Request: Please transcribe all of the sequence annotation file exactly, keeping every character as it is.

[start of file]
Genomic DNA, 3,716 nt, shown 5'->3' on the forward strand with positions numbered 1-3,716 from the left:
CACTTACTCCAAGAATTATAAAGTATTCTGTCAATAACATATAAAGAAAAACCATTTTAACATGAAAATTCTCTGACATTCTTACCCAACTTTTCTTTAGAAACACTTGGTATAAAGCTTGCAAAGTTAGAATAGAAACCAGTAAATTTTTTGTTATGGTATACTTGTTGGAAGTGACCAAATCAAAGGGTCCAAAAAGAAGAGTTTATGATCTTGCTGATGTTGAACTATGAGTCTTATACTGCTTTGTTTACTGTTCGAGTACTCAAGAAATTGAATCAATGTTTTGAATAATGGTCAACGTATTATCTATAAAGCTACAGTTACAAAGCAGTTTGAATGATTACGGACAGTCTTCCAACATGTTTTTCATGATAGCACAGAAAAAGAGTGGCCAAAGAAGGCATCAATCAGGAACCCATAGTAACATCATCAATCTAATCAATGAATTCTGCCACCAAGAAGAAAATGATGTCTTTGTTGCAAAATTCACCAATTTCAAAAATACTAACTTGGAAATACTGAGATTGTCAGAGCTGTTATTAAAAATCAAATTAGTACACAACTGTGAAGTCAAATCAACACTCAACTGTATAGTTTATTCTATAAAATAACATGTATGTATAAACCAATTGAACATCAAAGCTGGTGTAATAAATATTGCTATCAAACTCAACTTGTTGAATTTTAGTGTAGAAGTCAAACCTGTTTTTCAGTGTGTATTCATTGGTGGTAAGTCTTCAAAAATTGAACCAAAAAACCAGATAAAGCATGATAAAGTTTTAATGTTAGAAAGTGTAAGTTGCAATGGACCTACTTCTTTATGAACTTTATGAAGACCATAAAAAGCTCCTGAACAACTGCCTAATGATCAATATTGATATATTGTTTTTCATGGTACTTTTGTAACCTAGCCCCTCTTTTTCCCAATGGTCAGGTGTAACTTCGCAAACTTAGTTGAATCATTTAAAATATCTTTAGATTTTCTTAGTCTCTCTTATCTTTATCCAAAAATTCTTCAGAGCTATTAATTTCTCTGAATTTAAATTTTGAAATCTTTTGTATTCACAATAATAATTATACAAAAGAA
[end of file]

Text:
Genomic DNA, 3,716 nt, shown 5'->3' on the forward strand with positions numbered 1-3,716 from the left:
CACTTACTCCAAGAATTATAAAGTATTCTGTCAATAACATATAAAGAAAAACCATTTTAACATGAAAATTCTCTGACATTCTTACCCAACTTTTCTTTAGAAACACTTGGTATAAAGCTTGCAAAGTTAGAATAGAAACCAGTAAATTTTTTGTTATGGTATACTTGTTGGAAGTGACCAAATCAAAGGGTCCAAAAAGAAGAGTTTATGATCTTGCTGATGTTGAACTATGAGTCTTATACTGCTTTGTTTACTGTTCGAGTACTCAAGAAATTGAATCAATGTTTTGAATAATGGTCAACGTATTATCTATAAAGCTACAGTTACAAAGCAGTTTGAATGATTACGGACAGTCTTCCAACATGTTTTTCATGATAGCACAGAAAAAGAGTGGCCAAAGAAGGCATCAATCAGGAACCCATAGTAACATCATCAATCTAATCAATGAATTCTGCCACCAAGAAGAAAATGATGTCTTTGTTGCAAAATTCACCAATTTCAAAAATACTAACTTGGAAATACTGAGATTGTCAGAGCTGTTATTAAAAATCAAATTAGTACACAACTGTGAAGTCAAATCAACACTCAACTGTATAGTTTATTCTATAAAATAACATGTATGTATAAACCAATTGAACATCAAAGCTGGTGTAATAAATATTGCTATCAAACTCAACTTGTTGAATTTTAGTGTAGAAGTCAAACCTGTTTTTCAGTGTGTATTCATTGGTGGTAAGTCTTCAAAAATTGAACCAAAAAACCAGATAAAGCATGATAAAGTTTTAATGTTAGAAAGTGTAAGTTGCAATGGACCTACTTCTTTATGAACTTTATGAAGACCATAAAAAGCTCCTGAACAACTGCCTAATGATCAATATTGATATATTGTTTTTCATGGTACTTTTGTAACCTAGCCCCTCTTTTTCCCAATGGTCAGGTGTAACTTCGCAAACTTAGTTGAATCATTTAAAATATCTTTAGATTTTCTTAGTCTCTCTTATCTTTATCCAAAAATTCTTCAGAGCTATTAATTTCTCTGAATTTAAATTTTGAAATCTTTTGTATTCACAATAATAATTATACAAAAGAA